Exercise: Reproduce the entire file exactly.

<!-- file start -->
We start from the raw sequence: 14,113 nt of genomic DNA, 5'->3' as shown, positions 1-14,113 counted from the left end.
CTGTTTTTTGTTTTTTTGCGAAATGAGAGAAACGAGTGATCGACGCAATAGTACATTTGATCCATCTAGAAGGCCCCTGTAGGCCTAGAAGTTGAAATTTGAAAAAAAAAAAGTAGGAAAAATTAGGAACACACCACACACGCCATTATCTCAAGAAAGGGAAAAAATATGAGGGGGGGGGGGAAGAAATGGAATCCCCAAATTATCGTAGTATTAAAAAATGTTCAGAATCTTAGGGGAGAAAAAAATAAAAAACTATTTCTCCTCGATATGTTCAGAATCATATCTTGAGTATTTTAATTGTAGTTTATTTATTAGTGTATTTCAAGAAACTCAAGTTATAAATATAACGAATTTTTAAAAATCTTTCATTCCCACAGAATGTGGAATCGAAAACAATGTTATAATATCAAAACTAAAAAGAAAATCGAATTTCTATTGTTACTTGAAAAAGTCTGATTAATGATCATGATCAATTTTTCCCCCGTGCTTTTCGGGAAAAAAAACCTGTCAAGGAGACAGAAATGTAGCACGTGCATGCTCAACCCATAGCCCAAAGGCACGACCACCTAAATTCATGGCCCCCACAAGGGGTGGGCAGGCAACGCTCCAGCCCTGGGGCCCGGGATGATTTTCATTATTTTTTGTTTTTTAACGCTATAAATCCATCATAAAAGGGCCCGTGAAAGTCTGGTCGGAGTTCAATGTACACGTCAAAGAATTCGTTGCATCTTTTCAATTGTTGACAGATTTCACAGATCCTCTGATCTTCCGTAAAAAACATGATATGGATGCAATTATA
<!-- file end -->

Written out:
We start from the raw sequence: 14,113 nt of genomic DNA, 5'->3' as shown, positions 1-14,113 counted from the left end.
CTGTTTTTTGTTTTTTTGCGAAATGAGAGAAACGAGTGATCGACGCAATAGTACATTTGATCCATCTAGAAGGCCCCTGTAGGCCTAGAAGTTGAAATTTGAAAAAAAAAAAGTAGGAAAAATTAGGAACACACCACACACGCCATTATCTCAAGAAAGGGAAAAAATATGAGGGGGGGGGGGAAGAAATGGAATCCCCAAATTATCGTAGTATTAAAAAATGTTCAGAATCTTAGGGGAGAAAAAAATAAAAAACTATTTCTCCTCGATATGTTCAGAATCATATCTTGAGTATTTTAATTGTAGTTTATTTATTAGTGTATTTCAAGAAACTCAAGTTATAAATATAACGAATTTTTAAAAATCTTTCATTCCCACAGAATGTGGAATCGAAAACAATGTTATAATATCAAAACTAAAAAGAAAATCGAATTTCTATTGTTACTTGAAAAAGTCTGATTAATGATCATGATCAATTTTTCCCCCGTGCTTTTCGGGAAAAAAAACCTGTCAAGGAGACAGAAATGTAGCACGTGCATGCTCAACCCATAGCCCAAAGGCACGACCACCTAAATTCATGGCCCCCACAAGGGGTGGGCAGGCAACGCTCCAGCCCTGGGGCCCGGGATGATTTTCATTATTTTTTGTTTTTTAACGCTATAAATCCATCATAAAAGGGCCCGTGAAAGTCTGGTCGGAGTTCAATGTACACGTCAAAGAATTCGTTGCATCTTTTCAATTGTTGACAGATTTCACAGATCCTCTGATCTTCCGTAAAAAACATGATATGGATGCAATTATA